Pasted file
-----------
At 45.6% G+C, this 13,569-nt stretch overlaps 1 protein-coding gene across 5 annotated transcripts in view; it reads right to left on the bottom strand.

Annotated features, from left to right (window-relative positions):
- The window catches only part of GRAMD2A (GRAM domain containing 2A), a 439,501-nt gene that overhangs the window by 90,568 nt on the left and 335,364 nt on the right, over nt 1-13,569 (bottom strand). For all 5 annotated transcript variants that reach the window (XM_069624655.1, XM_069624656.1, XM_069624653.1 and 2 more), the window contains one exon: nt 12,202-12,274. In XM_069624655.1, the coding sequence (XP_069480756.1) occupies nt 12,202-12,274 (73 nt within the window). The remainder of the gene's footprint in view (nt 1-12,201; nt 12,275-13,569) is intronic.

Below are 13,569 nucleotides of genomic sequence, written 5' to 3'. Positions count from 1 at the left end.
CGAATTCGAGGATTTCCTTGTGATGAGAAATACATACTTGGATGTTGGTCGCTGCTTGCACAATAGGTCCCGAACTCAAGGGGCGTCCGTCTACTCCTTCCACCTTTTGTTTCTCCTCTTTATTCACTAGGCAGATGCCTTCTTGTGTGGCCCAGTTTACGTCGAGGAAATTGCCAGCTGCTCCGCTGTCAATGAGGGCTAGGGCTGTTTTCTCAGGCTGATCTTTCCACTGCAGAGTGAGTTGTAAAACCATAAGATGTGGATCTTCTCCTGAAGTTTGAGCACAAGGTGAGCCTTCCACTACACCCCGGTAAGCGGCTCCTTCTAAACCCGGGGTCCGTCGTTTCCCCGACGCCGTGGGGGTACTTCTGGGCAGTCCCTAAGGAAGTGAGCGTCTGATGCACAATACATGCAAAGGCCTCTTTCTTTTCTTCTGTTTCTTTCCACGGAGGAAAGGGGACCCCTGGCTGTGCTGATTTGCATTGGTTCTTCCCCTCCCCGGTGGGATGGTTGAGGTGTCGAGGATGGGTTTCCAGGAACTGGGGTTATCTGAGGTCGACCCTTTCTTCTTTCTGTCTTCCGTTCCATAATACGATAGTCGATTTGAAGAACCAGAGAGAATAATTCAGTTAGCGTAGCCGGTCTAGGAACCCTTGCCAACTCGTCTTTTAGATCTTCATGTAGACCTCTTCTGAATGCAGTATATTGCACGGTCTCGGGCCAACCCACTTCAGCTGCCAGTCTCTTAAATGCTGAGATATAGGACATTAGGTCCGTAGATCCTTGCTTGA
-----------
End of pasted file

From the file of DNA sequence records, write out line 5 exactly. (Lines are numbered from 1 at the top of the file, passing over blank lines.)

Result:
CGAATTCGAGGATTTCCTTGTGATGAGAAATACATACTTGGATGTTGGTCGCTGCTTGCACAATAGGTCCCGAACTCAAGGGGCGTCCGTCTACTCCTTCCACCTTTTGTTTCTCCTCTTTATTCACTAGGCAGATGCCTTCTTGTGTGGCCCAGTTTACGTCGAGGAAATTGCCAGCTGCTCCGCTGTCAATGAGGGCTAGGGCTGTTTTCTCAGGCTGATCTTTCCACTGCAGAGTGAGTTGTAAAACCATAAGATGTGGATCTTCTCCTGAAGTTTGAGCACAAGGTGAGCCTTCCACTACACCCCGGTAAGCGGCTCCTTCTAAACCCGGGGTCCGTCGTTTCCCCGACGCCGTGGGGGTACTTCTGGGCAGTCCCTAAGGAAGTGAGCGTCTGATGCACAATACATGCAAAGGCCTCTTTCTTTTCTTCTGTTTCTTTCCACGGAGGAAAGGGGACCCCTGGCTGTGCTGATTTGCATTGGTTCTTCCCCTCCCCGGTGGGATGGTTGAGGTGTCGAGGATGGGTTTCCAGGAACTGGGGTTATCTGAGGTCGACCCTTTCTTCTTTCTGTCTTCCGTTCCATAATACGATAGTCGATTTGAAGAACCAGAGAGAATAATTCAGTTAGCGTAGCCGGTCTAGGAACCCTTGCCAACTCGTCTTTTAGATCTTCATGTAGACCTCTTCTGAATGCAGTATATTGCACGGTCTCGGGCCAACCCACTTCAGCTGCCAGTCTCTTAAATGCTGAGATATAGGACATTAGGTCCGTAGATCCTTGCTTGA